Cookies on this website

We use cookies to ensure that we give you the best experience on our website. If you click 'Accept all cookies' we'll assume that you are happy to receive all cookies and you won't see this message again. If you click 'Reject all non-essential cookies' only necessary cookies providing core functionality such as security, network management, and accessibility will be enabled. Click 'Find out more' for information on how to change your cookie settings.

BACKGROUND: The CC genotype of the IFNL4 gene is known to be associated with increased Hepatitis C (HCV) cure rates with interferon-based therapy and may contribute to cure with direct acting antivirals. The Genedrive® IFNL4 is a CE marked Point of Care (PoC) molecular diagnostic test, designed for in vitro diagnostic use to provide rapid, real-time detection of IFNL4 genotype status for SNP rs12979860. METHODS: 120 Participants were consented to a substudy comparing IFNL4 genotyping results from a buccal swab analysed on the Genedrive® platform with results generated using the Affymetix UK Biobank array considered to be the gold standard. RESULTS: Buccal swabs were taken from 120 participants for PoC IFNL4 testing and a whole blood sample for genetic sequencing. Whole blood genotyping vs. buccal swab PoC testing identified 40 (33%), 65 (54%), and 15 (13%) had CC, CT and TT IFNL4 genotype respectively. The Buccal swab PoC identified 38 (32%) CC, 64 (53%) CT and 18 (15%) TT IFNL4 genotype respectively. The sensitivity and specificity of the buccal swab test to detect CC vs non-CC was 90% (95% CI 76-97%) and 98% (95% CI 91-100%) respectively. CONCLUSIONS: The buccal swab test was better at correctly identifying non-CC genotypes than CC genotypes. The high specificity of the Genedrive® assay prevents CT/TT genotypes being mistaken for CC, and could avoid patients being identified as potentially 'good responders' to interferon-based therapy.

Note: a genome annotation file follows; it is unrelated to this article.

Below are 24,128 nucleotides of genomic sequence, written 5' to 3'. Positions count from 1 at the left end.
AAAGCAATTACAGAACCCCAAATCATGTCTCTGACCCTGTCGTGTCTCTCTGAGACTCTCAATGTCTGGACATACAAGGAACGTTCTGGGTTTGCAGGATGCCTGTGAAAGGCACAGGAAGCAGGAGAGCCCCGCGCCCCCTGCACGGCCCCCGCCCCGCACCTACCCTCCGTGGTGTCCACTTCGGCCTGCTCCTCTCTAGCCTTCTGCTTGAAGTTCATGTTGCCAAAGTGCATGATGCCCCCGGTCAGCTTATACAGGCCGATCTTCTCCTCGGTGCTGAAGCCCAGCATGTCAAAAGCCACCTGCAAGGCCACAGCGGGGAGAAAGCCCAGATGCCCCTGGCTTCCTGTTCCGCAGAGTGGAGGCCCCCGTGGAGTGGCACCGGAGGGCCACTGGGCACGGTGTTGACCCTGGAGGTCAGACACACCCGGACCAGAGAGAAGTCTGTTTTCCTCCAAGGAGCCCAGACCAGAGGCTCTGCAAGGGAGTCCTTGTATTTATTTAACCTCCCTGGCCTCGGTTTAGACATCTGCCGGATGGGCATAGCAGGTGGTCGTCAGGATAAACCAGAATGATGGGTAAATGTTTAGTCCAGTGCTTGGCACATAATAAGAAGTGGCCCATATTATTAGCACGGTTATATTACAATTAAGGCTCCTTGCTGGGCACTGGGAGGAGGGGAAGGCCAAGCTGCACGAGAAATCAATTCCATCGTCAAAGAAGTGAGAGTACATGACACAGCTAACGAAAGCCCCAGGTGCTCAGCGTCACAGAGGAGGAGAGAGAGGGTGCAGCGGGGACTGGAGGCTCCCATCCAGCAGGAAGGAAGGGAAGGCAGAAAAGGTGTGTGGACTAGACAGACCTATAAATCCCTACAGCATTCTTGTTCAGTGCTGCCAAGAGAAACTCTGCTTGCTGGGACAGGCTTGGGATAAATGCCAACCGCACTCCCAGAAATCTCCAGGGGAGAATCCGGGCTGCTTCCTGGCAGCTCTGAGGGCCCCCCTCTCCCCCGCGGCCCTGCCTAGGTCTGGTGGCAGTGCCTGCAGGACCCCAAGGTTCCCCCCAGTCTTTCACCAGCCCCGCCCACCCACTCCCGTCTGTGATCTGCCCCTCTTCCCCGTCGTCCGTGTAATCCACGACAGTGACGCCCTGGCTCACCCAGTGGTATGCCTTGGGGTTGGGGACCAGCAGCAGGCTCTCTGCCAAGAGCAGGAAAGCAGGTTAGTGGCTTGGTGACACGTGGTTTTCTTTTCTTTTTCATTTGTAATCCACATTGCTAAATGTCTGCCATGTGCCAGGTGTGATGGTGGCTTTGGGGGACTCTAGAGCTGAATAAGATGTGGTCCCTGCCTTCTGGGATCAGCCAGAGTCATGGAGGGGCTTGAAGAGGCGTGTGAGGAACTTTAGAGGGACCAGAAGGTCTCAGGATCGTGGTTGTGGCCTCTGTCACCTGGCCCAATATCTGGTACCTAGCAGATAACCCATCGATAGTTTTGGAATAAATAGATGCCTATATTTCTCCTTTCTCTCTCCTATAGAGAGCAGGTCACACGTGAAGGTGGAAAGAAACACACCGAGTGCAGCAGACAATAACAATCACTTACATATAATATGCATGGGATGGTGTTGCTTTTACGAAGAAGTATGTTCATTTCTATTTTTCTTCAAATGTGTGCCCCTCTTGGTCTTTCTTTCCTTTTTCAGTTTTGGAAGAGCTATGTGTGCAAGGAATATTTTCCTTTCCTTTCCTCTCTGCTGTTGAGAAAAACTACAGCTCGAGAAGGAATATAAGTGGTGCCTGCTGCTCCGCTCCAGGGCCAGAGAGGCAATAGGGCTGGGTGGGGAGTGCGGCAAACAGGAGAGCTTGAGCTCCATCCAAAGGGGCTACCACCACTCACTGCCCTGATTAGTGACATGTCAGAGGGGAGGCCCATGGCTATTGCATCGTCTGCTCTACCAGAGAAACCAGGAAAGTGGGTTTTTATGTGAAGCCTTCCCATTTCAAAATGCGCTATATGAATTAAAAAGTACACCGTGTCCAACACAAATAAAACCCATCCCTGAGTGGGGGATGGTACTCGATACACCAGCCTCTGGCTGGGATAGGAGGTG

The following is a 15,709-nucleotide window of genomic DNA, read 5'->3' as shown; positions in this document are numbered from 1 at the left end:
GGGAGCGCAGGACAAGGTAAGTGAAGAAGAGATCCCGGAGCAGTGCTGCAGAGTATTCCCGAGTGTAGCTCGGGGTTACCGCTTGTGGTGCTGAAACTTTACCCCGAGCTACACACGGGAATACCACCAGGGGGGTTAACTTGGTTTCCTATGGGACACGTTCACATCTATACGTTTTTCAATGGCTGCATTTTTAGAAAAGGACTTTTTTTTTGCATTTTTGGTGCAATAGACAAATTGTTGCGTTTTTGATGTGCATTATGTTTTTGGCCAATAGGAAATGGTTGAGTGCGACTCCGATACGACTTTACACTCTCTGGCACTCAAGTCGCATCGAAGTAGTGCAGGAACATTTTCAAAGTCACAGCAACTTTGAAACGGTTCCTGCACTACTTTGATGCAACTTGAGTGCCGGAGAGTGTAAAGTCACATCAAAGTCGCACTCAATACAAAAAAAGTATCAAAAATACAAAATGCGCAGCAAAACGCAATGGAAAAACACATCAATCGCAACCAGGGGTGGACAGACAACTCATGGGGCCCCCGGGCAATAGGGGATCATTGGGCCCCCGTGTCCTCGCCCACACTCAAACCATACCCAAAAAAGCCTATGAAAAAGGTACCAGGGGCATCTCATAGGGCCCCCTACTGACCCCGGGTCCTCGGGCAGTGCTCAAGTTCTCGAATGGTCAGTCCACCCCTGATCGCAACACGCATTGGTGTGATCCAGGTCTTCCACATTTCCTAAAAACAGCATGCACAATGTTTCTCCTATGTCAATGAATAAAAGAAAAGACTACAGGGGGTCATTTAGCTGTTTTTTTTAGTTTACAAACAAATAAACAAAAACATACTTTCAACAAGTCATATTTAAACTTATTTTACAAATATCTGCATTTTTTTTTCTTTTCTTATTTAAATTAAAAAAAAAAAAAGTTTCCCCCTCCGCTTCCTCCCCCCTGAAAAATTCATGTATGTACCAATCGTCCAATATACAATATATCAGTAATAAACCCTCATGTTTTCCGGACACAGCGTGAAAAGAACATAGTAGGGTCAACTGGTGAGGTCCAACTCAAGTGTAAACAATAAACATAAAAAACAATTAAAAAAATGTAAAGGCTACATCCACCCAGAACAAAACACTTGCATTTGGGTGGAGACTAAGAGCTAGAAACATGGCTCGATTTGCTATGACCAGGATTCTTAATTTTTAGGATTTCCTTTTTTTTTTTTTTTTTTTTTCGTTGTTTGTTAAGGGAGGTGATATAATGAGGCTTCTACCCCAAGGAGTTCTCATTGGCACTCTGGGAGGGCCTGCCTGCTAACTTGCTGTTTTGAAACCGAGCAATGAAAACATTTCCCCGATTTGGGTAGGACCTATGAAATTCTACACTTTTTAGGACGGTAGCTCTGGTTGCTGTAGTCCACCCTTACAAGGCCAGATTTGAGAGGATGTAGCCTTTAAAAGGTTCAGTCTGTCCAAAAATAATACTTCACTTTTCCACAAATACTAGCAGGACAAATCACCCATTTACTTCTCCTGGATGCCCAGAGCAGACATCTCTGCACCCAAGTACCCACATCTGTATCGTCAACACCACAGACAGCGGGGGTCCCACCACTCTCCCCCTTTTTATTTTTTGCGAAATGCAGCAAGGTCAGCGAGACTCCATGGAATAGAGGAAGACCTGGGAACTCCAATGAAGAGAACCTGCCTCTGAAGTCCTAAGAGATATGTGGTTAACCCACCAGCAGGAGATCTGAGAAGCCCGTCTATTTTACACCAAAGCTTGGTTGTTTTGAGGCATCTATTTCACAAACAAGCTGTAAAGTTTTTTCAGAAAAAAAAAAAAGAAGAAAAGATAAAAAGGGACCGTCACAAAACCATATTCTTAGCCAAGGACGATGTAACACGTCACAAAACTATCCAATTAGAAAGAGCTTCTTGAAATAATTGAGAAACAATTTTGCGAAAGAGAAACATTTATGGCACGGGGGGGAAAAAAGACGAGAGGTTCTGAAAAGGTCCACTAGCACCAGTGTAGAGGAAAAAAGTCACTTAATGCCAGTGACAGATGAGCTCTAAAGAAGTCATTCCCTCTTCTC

Original publication




Journal article


PLoS One

Publication Date





Humans, Antiviral Agents, Hepacivirus, Hepatitis C, Chronic, Polymorphism, Single Nucleotide, Interleukins, Genotype, Interferons, Point-of-Care Testing